Book Review: The Star Trek Cookbook by Chelsea Monroe-Cassel

From the Publisher:  With all-new recipes right beside timeless classics, food stylist and New York Times bestselling author Chelsea Monroe-Cassel’s reimagining of The Star Trek Cookbook presents a visual feast along with complete guides on favorite foods from across Star Trek, adapted for easy use in 21st-century kitchens. Themed as a Starfleet-sponsored collection of recipes from across multiple quadrants and cultures, and intended to foster better understanding of different species from a human perspective with its Earth-centric ingredients, this must-have cookbook embraces the best of Star Trek and its core message of hope, acceptance, and exploration in the spirit of gastrodiplomacy.

That’s right, friends – It’s a brand new Star Trek Cookbook!  There are more than 70 new recipes in this updated edition, with inspiration pulled from across the franchise, including Lower Decks (First Contact Day Salmon), Picard (Romulan Flatbread and Bunnicorn Pizza), Discovery (Krada Leg Skewers), and even Star Trek Online (Snaildoodle Cookies) and tie-in novels (Andorian Spice Bread, mentioned in the Stargazer novel, Oblivion).  And with every recipe comes an absolutely gorgeous photograph of the finished product, snapped by the author.

Each recipe includes a difficulty rating (out of 4 pips), expected preparation time, and yield, as well as suggested pairings with other included dishes and suggested plating.  There are even whole suggested menus in the back, for your next Trek party.  But it’s the introductions written for each dish that really make this book special.  From the in-universe traditional preparation of gagh to the cultural significance of hasperat to the versatility of the humble leola root, you’re in for a treat if you don’t actually make any of the recipes.

But, of course, I couldn’t resist.  And I knew exactly where to start:  Plomeek Soup.

Sure, this is a one-pip recipe, but it also combines tomato, strawberry, and apple into a soup, which can be served hot or chilled.  The ingredient list is short:  Tomatoes, strawberries, apple, Greek yogurt (or crème fraîche), and balsamic vinegar.  I’ve read through quite a few of the included recipes and this is one of the more unusual flavor combinations that I’ve come across, at least for my palette.  But I decided to go for it.  The ingredient list was specific, the instructions were clear, and the preparation and cooking times were pretty spot on.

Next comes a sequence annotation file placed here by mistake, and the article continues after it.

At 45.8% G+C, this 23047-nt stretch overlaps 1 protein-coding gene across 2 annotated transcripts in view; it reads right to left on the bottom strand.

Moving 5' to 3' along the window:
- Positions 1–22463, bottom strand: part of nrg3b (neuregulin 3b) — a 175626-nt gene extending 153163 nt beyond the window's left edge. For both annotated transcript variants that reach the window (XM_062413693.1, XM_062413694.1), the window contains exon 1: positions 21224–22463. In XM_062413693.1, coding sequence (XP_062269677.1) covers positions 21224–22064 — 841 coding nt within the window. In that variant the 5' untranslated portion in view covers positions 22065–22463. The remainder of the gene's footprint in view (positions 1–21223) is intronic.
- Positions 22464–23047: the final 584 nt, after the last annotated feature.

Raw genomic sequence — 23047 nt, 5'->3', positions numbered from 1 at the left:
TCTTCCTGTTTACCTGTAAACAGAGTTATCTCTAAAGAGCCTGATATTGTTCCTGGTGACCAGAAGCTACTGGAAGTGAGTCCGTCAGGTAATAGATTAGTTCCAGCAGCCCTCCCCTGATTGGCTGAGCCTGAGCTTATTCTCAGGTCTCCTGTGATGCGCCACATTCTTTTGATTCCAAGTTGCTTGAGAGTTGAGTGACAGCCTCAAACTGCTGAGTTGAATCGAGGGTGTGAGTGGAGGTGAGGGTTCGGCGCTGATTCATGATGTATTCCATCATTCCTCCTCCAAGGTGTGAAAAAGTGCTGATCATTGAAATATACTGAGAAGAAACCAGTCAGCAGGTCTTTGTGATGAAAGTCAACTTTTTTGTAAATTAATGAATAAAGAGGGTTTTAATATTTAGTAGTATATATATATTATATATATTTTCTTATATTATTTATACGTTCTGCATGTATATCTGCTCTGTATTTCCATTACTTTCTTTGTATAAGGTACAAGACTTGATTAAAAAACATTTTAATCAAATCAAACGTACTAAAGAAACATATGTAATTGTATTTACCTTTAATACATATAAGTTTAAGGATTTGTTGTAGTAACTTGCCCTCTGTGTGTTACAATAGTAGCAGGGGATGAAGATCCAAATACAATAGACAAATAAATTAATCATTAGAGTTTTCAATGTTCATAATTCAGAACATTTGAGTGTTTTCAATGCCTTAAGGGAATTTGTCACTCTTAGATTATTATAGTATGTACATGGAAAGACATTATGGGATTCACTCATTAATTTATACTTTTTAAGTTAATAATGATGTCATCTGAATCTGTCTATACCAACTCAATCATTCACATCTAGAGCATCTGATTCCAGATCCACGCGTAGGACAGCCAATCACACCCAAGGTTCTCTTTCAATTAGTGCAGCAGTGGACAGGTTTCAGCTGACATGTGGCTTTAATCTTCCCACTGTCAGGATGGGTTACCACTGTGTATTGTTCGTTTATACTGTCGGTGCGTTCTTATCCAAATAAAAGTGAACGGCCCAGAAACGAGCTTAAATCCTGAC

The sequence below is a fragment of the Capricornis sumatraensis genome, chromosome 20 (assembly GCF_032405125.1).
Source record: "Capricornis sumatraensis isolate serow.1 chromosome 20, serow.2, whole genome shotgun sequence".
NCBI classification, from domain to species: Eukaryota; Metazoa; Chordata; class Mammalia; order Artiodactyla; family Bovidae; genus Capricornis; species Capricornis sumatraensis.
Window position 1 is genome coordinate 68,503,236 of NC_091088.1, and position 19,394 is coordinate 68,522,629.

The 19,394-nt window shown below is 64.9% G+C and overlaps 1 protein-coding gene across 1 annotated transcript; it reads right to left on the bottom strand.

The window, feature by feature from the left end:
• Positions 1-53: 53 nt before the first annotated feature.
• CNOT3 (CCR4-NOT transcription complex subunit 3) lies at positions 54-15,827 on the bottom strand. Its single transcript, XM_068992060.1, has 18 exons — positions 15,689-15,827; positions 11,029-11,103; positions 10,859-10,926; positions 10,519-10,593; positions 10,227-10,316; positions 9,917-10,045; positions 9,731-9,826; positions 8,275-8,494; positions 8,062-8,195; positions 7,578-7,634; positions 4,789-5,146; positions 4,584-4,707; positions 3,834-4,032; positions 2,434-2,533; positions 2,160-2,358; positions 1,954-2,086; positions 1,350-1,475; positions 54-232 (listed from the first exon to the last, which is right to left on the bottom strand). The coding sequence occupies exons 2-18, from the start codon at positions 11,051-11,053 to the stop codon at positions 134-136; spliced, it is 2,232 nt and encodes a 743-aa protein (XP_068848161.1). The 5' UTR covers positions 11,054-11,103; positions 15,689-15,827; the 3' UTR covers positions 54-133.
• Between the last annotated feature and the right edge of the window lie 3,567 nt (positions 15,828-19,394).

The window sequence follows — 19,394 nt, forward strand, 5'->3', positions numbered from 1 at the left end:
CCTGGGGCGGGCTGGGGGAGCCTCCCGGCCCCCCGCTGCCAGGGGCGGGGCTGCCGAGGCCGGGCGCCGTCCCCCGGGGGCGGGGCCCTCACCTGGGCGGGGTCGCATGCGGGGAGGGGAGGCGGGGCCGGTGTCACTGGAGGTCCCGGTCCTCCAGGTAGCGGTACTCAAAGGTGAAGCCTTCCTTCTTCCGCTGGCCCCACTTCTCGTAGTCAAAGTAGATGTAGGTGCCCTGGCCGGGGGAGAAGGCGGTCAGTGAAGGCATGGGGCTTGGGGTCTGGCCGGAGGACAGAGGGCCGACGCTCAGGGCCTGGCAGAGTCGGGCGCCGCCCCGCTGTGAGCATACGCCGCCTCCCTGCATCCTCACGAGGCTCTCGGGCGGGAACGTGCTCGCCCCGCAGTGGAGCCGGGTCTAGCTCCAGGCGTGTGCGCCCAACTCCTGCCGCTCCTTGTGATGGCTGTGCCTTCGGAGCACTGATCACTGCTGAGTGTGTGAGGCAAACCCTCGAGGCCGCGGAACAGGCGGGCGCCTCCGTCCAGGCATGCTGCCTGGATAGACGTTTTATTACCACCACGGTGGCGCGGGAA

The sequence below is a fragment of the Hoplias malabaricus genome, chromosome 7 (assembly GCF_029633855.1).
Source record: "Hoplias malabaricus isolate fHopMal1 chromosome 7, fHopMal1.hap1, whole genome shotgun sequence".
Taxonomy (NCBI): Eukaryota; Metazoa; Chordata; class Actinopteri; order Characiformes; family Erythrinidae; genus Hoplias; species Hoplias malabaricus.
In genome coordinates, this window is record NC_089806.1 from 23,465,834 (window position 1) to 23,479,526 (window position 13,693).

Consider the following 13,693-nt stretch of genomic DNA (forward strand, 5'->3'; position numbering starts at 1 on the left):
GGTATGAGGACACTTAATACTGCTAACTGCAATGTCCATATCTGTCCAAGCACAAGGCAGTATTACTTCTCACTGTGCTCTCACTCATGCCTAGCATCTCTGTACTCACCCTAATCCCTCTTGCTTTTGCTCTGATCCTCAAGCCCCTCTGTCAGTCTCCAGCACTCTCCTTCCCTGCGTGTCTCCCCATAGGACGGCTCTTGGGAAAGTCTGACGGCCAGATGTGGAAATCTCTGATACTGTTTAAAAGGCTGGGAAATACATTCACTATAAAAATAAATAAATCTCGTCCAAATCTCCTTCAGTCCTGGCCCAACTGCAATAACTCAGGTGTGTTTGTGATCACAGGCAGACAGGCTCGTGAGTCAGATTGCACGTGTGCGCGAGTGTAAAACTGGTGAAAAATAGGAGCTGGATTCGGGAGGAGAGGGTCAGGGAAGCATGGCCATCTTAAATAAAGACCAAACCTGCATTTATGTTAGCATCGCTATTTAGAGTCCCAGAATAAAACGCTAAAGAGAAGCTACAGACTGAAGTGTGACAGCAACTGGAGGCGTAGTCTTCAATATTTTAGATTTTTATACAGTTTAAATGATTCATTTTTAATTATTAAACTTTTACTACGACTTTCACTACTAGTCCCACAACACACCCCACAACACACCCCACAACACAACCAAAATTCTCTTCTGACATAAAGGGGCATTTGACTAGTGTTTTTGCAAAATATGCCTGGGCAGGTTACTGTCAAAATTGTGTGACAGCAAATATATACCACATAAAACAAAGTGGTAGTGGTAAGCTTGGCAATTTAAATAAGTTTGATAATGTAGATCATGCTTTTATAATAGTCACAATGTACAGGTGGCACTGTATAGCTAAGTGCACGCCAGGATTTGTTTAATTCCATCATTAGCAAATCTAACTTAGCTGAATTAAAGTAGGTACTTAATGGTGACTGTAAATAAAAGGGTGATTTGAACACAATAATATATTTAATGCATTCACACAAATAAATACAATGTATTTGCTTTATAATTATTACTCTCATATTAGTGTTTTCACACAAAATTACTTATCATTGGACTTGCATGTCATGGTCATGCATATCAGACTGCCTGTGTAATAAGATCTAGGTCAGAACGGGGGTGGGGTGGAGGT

The result? Unlike anything I’ve ever tasted.  The Greek yogurt adds a tanginess to the acidity of the tomato and vinegar, and then there’s the very present taste of strawberry.  The apple is the only flavor that I couldn’t pick out, and I think it’s likely there to add some sweetness.  It was hard for me to pin down a dominant flavor.  But I found a dash of salt helped.  But I’m not quite sure that this Vulcan dish will be making it into my standard rotation just yet – it might take a little more experimentation and tweaking for me.

While I may not be entirely sold on this particular recipe, I am sold on this cookbook.  I’ve already marked a few more recipes that I want to try.  I’ve been eyeing the I’danian Spice Pudding…  And as the weather gets chillier, I’ll likely make my way through all of the soups and stews.  As Nurse Chapel says, “Your self-pity’s a terrible first course. Why don’t you try the soup instead?” (TOS:  “Obsession”)

 

The Star Trek Cookbook by Chelsea Monroe-Cassel was published by Gallery Books/Simon & Schuster on September 20, 2022 in hardcover and ebook formats.  It is available online or at your local retailer.

  1 comment for “Book Review: The Star Trek Cookbook by Chelsea Monroe-Cassel

Leave a Reply

This site uses Akismet to reduce spam. Learn how your comment data is processed.